of the people of a village or district, in Anglo-Saxon
      times, for the discussion and settlement of matters of
      common interest; -- usually in composition; as, folk-moot.
      --J. R. Green.
      [1913 Webster]

   2. [From Moot, v.] A discussion or debate; especially, a
      discussion of fictitious causes by way of practice.
      [1913 Webster]

            The pleading used in courts and chancery called
            moots.                                --Sir T.
      [1913 Webster]

   Moot case, a case or question to be mooted; a disputable
      case; an unsettled question. --Dryden.

   Moot court, a mock court, such as is held by students of
      law for practicing the conduct of law cases.

   Moot point, a point or question to be debated; a doubtful

   to make moot v. t. to render moot[2]; to moot[3].
      [1913 Webster +PJC]

5. The Collaborative International Dictionary of English v.0.48
moot \moot\ (m[=o]t), v.
   See 1st Mot. [Obs.] --Chaucer.
   [1913 Webster]

6. The Collaborative International Dictionary of English v.0.48
moot \moot\ (m[=oo]t), n. (Shipbuilding)
   A ring for gauging wooden pins.
   [1913 Webster]

7. The Collaborative International Dictionary of English v.0.48
Moot \Moot\, v. t. [imp. & p. p. Mooted; p. pr. & vb. n.
   Mooting.] [OE. moten, motien, AS. m[=o]tan to meet or
   assemble for conversation, to discuss, dispute, fr. m[=o]t,
   gem[=o]t, a meeting, an assembly; akin to Icel. m[=o]t, MHG.
   muoz. Cf. Meet to come together.]
   1. To argue for and against; to debate; to discuss; to
      propose for discussion.
      [1913 Webster]

            A problem which hardly has been mentioned, much less
            mooted, in this country.              --Sir W.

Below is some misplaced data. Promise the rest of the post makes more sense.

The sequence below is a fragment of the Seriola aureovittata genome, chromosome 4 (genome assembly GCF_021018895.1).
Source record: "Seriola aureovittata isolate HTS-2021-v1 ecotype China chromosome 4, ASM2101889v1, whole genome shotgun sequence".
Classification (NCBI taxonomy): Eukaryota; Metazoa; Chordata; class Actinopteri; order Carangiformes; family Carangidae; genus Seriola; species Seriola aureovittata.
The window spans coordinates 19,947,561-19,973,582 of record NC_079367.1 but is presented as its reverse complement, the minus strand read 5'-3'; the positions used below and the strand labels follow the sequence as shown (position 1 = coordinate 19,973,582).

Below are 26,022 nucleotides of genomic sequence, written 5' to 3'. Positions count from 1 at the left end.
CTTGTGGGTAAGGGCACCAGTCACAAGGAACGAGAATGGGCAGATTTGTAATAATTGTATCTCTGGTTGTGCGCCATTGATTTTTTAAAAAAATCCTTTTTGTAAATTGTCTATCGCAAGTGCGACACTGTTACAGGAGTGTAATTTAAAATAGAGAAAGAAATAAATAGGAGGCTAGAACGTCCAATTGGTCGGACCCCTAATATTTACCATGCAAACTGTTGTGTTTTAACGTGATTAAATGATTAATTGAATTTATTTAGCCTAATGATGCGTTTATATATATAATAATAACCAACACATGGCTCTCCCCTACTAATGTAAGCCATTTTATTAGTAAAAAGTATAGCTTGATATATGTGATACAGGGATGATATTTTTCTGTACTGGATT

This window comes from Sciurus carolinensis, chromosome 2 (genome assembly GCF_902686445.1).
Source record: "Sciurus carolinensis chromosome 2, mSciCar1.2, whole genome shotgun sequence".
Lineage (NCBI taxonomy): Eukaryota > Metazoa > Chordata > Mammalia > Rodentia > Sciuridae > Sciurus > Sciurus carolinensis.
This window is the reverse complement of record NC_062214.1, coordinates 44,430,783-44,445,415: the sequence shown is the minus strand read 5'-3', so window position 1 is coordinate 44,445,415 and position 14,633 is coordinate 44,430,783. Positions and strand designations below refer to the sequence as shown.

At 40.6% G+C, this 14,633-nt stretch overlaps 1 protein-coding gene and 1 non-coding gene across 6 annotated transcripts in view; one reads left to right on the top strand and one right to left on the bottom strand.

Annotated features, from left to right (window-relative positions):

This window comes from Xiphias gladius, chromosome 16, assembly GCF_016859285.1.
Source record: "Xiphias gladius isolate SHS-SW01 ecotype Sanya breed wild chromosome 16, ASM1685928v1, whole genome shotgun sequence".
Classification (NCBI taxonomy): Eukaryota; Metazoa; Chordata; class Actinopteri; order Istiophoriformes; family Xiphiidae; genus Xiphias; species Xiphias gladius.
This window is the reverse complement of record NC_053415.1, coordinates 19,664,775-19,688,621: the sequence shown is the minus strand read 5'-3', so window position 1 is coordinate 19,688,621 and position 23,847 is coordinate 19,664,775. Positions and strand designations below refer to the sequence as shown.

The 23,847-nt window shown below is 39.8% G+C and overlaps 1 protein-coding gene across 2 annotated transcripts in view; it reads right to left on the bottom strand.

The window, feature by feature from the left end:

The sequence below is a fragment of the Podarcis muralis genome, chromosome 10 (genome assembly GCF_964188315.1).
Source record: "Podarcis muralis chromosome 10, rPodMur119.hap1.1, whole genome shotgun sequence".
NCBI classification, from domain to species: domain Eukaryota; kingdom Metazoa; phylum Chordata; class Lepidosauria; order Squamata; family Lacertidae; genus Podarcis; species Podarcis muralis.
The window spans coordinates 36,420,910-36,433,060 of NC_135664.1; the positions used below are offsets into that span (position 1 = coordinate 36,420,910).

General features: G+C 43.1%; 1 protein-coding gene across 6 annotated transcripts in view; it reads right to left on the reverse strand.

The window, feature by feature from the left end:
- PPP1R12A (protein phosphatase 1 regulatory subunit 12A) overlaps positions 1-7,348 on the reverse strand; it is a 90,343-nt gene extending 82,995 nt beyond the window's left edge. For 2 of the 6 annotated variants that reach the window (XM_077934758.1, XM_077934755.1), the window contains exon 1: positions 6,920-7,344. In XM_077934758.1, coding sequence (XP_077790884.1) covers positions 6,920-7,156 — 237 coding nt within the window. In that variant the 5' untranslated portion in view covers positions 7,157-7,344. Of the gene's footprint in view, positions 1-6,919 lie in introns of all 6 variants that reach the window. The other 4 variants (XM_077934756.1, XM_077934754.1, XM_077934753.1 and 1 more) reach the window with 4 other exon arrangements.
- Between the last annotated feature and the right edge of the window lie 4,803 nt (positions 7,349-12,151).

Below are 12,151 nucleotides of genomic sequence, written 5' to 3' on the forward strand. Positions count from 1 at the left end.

[1913 Webster]

   2. Specifically: To discuss by way of exercise; to argue for
      practice; to propound and discuss in a mock court.
      [1913 Webster]

            First a case is appointed to be mooted by certain
            young men, containing some doubtful controversy.
                                                  --Sir T.
      [1913 Webster]

   3. To render inconsequential, as having no effect on the
      practical outcome; to render academic; as, the ruling that
      the law was invalid mooted the question of whether he
      actually violated it.

8. The Collaborative International Dictionary of English v.0.48
Moot \Moot\, a.
   1. Subject, or open, to argument or discussion; undecided;
      debatable; mooted.
      [1913 Webster]

   2. Of purely theoretical or academic interest; having no
      practical consequence; as, the team won in spite of the
      bad call, and whether the ruling was correct is a moot

9. Bouvier's Law Dictionary, Revised 6th Ed (1856)
MOOT, English law. A term used in the inns of court, signifying the exercise 
of arguing imaginary cases, which young barristers and students used to 
perform at certain times, the better to be enabled by this practice to 
defend their clients cases. A moot question is one which has not been